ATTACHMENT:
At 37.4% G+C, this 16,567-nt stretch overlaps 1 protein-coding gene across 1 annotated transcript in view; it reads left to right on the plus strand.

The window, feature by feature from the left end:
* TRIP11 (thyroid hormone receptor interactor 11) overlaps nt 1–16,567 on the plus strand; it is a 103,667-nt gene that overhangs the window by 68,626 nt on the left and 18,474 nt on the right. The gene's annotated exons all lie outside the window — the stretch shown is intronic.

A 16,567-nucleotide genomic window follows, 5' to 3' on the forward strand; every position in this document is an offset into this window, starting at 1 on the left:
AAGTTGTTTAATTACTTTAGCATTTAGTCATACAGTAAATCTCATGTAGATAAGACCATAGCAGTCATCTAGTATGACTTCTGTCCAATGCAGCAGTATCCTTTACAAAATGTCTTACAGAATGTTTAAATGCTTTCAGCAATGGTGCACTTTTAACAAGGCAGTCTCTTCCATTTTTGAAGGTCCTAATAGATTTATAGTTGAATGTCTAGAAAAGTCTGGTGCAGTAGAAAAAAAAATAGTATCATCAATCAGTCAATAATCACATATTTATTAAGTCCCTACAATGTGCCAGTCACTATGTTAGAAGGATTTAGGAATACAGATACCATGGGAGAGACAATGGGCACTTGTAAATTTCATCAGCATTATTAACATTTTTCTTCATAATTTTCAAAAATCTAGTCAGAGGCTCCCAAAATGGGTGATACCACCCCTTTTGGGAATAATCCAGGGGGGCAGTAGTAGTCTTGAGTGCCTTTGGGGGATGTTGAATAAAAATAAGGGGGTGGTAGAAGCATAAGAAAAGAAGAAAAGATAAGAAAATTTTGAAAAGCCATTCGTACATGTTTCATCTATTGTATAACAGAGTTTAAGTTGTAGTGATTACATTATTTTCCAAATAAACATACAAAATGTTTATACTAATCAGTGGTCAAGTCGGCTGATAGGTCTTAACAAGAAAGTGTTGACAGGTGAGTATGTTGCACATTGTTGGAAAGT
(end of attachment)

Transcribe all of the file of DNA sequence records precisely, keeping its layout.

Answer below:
At 37.4% G+C, this 16,567-nt stretch overlaps 1 protein-coding gene across 1 annotated transcript in view; it reads left to right on the plus strand.

The window, feature by feature from the left end:
* TRIP11 (thyroid hormone receptor interactor 11) overlaps nt 1–16,567 on the plus strand; it is a 103,667-nt gene that overhangs the window by 68,626 nt on the left and 18,474 nt on the right. The gene's annotated exons all lie outside the window — the stretch shown is intronic.

A 16,567-nucleotide genomic window follows, 5' to 3' on the forward strand; every position in this document is an offset into this window, starting at 1 on the left:
AAGTTGTTTAATTACTTTAGCATTTAGTCATACAGTAAATCTCATGTAGATAAGACCATAGCAGTCATCTAGTATGACTTCTGTCCAATGCAGCAGTATCCTTTACAAAATGTCTTACAGAATGTTTAAATGCTTTCAGCAATGGTGCACTTTTAACAAGGCAGTCTCTTCCATTTTTGAAGGTCCTAATAGATTTATAGTTGAATGTCTAGAAAAGTCTGGTGCAGTAGAAAAAAAAATAGTATCATCAATCAGTCAATAATCACATATTTATTAAGTCCCTACAATGTGCCAGTCACTATGTTAGAAGGATTTAGGAATACAGATACCATGGGAGAGACAATGGGCACTTGTAAATTTCATCAGCATTATTAACATTTTTCTTCATAATTTTCAAAAATCTAGTCAGAGGCTCCCAAAATGGGTGATACCACCCCTTTTGGGAATAATCCAGGGGGGCAGTAGTAGTCTTGAGTGCCTTTGGGGGATGTTGAATAAAAATAAGGGGGTGGTAGAAGCATAAGAAAAGAAGAAAAGATAAGAAAATTTTGAAAAGCCATTCGTACATGTTTCATCTATTGTATAACAGAGTTTAAGTTGTAGTGATTACATTATTTTCCAAATAAACATACAAAATGTTTATACTAATCAGTGGTCAAGTCGGCTGATAGGTCTTAACAAGAAAGTGTTGACAGGTGAGTATGTTGCACATTGTTGGAAAGT